Apps like Buddy and Sooshi are trying to supplement what Twitter, Facebooks and others have launched with social networking. But the experience just isn’t that satisfying. It lacks the connection that some of the more well-established networks have.
Sandbox gaming has officially come to the iPhone. Payback, developed by Apex Designs, is a shameless clone of the experience found in the GTA (Grand Theft Auto) franchise. The GTA franchise is known for pushing the envelope with crazy dialog, violent missions and delving into all kinds of taboo subject matter.
Seeing how this type of game (and it’s complicated controls) translates to the iPhone was something I was definitely interested in checking out. With a pair of headphones and fully charged iPhone, I went to work!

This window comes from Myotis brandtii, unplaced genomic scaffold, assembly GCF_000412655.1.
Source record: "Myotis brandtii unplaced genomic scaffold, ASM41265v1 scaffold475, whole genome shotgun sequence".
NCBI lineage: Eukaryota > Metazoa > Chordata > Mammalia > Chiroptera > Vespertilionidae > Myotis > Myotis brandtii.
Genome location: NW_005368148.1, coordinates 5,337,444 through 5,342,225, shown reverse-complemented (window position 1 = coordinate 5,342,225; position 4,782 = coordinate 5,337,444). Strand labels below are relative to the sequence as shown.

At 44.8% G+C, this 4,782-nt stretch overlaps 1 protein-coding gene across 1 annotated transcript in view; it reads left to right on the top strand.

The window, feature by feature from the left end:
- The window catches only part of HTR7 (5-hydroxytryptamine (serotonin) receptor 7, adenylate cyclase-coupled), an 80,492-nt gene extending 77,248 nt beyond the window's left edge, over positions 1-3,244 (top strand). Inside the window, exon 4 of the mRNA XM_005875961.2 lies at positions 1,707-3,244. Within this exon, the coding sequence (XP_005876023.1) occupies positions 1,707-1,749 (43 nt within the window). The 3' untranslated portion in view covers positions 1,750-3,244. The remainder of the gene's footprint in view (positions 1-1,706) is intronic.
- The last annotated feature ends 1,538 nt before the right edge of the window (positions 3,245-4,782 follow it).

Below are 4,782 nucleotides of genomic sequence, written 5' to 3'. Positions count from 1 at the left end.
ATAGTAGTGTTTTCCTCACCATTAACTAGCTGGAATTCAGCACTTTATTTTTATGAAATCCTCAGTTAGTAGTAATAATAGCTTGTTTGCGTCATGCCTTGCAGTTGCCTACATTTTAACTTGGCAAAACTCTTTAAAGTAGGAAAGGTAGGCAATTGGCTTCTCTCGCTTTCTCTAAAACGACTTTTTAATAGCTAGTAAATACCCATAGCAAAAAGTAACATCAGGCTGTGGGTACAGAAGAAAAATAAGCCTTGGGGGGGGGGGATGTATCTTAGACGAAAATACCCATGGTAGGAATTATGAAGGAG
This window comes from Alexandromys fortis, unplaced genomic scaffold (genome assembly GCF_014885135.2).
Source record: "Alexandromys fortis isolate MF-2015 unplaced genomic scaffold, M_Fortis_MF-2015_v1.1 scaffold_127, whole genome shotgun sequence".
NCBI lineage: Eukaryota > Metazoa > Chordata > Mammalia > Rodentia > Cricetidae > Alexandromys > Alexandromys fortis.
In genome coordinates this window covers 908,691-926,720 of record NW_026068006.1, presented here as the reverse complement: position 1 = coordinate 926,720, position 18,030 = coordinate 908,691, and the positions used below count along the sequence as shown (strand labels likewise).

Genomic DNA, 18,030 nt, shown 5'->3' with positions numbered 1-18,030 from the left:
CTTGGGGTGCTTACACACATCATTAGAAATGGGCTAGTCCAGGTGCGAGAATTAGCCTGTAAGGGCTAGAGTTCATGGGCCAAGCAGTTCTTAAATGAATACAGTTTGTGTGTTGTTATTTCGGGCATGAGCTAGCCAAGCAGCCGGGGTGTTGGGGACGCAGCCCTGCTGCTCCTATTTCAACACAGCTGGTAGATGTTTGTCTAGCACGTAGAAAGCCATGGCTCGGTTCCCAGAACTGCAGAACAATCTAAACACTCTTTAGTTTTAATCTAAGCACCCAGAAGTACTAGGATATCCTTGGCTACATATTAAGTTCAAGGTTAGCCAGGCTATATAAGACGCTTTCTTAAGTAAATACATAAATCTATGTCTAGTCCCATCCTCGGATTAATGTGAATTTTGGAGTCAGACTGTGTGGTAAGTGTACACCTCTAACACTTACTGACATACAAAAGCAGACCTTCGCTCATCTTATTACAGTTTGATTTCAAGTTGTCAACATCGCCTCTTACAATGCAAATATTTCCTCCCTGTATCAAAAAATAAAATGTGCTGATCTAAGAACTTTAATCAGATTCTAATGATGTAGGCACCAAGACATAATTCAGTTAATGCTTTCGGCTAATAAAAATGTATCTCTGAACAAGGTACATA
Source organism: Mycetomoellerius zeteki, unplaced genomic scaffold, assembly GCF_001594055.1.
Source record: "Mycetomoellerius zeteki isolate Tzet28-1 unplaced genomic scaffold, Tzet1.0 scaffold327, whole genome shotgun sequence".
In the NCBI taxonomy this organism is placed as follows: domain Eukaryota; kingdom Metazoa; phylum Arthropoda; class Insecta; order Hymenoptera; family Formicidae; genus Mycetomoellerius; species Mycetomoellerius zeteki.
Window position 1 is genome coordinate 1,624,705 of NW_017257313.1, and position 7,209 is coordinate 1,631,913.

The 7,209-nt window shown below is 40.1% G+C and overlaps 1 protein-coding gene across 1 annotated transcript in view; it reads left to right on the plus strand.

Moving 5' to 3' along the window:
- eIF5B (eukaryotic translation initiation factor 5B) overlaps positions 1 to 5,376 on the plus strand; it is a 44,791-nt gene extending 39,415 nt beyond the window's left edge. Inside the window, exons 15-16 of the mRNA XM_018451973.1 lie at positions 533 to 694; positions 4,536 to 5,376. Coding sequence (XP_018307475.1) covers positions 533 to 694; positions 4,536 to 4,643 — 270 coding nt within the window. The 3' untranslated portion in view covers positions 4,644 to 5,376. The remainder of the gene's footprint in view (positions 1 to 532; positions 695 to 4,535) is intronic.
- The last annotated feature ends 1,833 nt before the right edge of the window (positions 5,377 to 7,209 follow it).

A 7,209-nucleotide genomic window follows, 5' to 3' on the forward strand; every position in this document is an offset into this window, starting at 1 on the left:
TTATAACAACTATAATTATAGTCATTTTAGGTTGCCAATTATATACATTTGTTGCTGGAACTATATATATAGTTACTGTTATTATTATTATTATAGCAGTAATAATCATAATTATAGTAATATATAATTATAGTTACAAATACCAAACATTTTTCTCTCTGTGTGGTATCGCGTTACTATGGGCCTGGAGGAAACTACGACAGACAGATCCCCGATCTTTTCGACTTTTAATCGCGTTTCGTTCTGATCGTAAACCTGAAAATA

The story is fairly basic in Payback. The main character finds himself in a busy city and is immediately briefed to answer phones to take on illegal jobs and earn money. At designated point levels, new environments and over a dozen cities open up for exploration in a variety of gameplay modes.
The types of jobs that are presented are fairly predictable in this GTA-inspired game. It’s common to see jobs like killing criminals, stealing cars, trailing enemies, stealing drugs and a variety of derivatives based on all of the above. No matter what the active job is, my experience has been good in being able to get through them fairly quickly which is perfect for a mobile gaming experience.